Between spring cleaning, gardening, and everything else … things are coming along.
Today saw a fence built around the main garden for the first time. My current crop of geese were not raised being trained as weeders, due to the drought last year, so they eat whatever they like and as a result I no longer have habanero pepper plants. The geese aren’t really efficient weeders anyway, so I may never let them back in. But I do plan to let the ducks patrol the garden, since they’re great pest control. Right now though, even their smaller flat webbed feet trample baby tomatoes. So everyone had to be fenced out.
With the garden squared away, I had a little time to work on my houseplants. I don’t have many, and from a homestead standpoint I guess they are just frills. Like flowers in the garden, when compared to fruits and vegetables. It reminds me of a friend’s advice (she was telling me about a book, but I don’t remember the title). She said “when you’re learning how to homestead, you need to be practical. If you only have enough money for either fruit trees or curtains when you first move in — buy the fruit trees. Especially if only cows can see in anyway.”
She was right. Fruit trees take years to establish. So I put my money toward fruit trees before I buy fabric for curtains. I make sure I have vegetable seeds before I buy house plants or flower seeds. That along with my generally frugal nature means that I don’t spend much on house plants. They are often end-of-season mark-downs and such that require extra TLC to survive. Which is why I have some rather sad-looking house plants, coming off winter when they don’t look their best anyway.
But today I was surprised they looked as good as they did once I got them groomed of dead leaves and potted up in fresh pots. A few have done so well they were in danger of strangling (China dolls are notorious for this and mine was no exception.). After a full day on the homestead, I was tired. And I had a bunch of newly repotted plants sitting in my kitchen sink, ready to return to the windowsill. The dusty windowsill, since it hadn’t been cleaned in a while.
And my perfectionism kicks in. The part of me that whispers, “Yes, you know you need to dust the windowsill before putting these nice clean pots up there … but look at the window! You really should clean it too. And you know, the valence is looking like it needs to be washed and ironed. And … if you clean the inside of the window, you’re going to need to take off the screens and clean the outside so it really shines, no point in cleaning just one side …. and … ”
If I had listened to that voice, I’d be scrubbing the outside walls of the house at midnight.
Once upon a time, I never seemed to get things done because of that voice. I’d need to sweep the floor, and before I knew it, I’d be down on my hands and knees scrubbing it with a small brush and planning to wax afterward. But since then I’ve learned a better way. A home will never be perfect, but there is such a thing as “good enough.” And cleaning the whole house “good enough” results in a house that looks clean to anyone who walks in. On the other hand, obsessing over one corner leads to a messy house because you never got around to the rest of it, with only one spotless area that no one will ever realize is practically sterilized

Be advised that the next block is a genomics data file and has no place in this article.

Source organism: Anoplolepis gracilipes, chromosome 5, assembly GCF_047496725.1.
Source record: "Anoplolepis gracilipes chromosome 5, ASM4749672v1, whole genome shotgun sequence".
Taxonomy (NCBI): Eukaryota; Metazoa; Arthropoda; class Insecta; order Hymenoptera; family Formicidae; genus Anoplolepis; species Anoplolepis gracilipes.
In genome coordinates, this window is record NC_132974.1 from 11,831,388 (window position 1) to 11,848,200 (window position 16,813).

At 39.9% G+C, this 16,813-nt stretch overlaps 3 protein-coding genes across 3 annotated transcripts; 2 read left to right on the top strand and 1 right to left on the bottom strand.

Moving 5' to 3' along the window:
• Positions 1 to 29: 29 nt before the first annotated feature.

So in the spirit of spring cleaning, since the windowsill DID need to be cleaned, I cleaned it. I even washed my knick-knacks (I’m still slightly obsessive, LOL) and rearranged them, taking down a squirrel that reminded me of autumn, and putting away a glass bottle used to root cuttings. With a few more house plants going up, I needed less decoration anyway. But I didn’t clean the glass. Or wash and iron the valence. And I certainly didn’t go out after dark and scrub the window. I’ll get to those chores periodically, but tonight I had to get those plants out of the sink so I could clear the kitchen and cook.
I hear the FlyLady website is great for organizing, and seems to have those same kinds of philosophies. I’ve tried to follow along with their plan twice now, since so many of my friends have told me how great it was. The first time I tried it, it wasn’t doing ENOUGH. All you do the first day is clean your sink. What if your sink is already clean? I read ahead a few days and couldn’t see anything I wasn’t already doing. (Sorry, can you tell I can be impatient? I’m sure if I stuck around it would have been helpful.) When I got over myself and tried it again, it just came with too many emails. Much as I wanted to try following along, I needed to be told how, and it was buried somewhere amongst about 50 emails per day. I don’t have time to read 50 emails a day. If I did that, nothing would get cleaned! But I do hear FlyLady is a great method.
So … I’m muddling through on my own. Actually, having moved across the country twice, I’ve gotten rid of so much stuff that it’s much easier. I’m a pack rat by nature, but I don’t have most of my stash of stuff anymore. I hate that I’m constantly reminded, when I think, “Where is that widget? I sure do need it!” and then I remember with a deep sigh, “Oh yeah, I didn’t bring it when I moved.” But when you have less stuff, at least it’s much easier to organize and clean.
I’m still not great at filing all my paperwork. I also have a huge bag in one closet (the kind you suck air out of with a vaccum so it takes up less space) and it’s filled with off season clothes, clothes that don’t quite fit, and all other clothes I don’t wear for whatever reason, all jumbled together. I dread changing seasons and having to dig through it. But hey, just like my house, nobody’s perfect. But it’s good enough. (smile)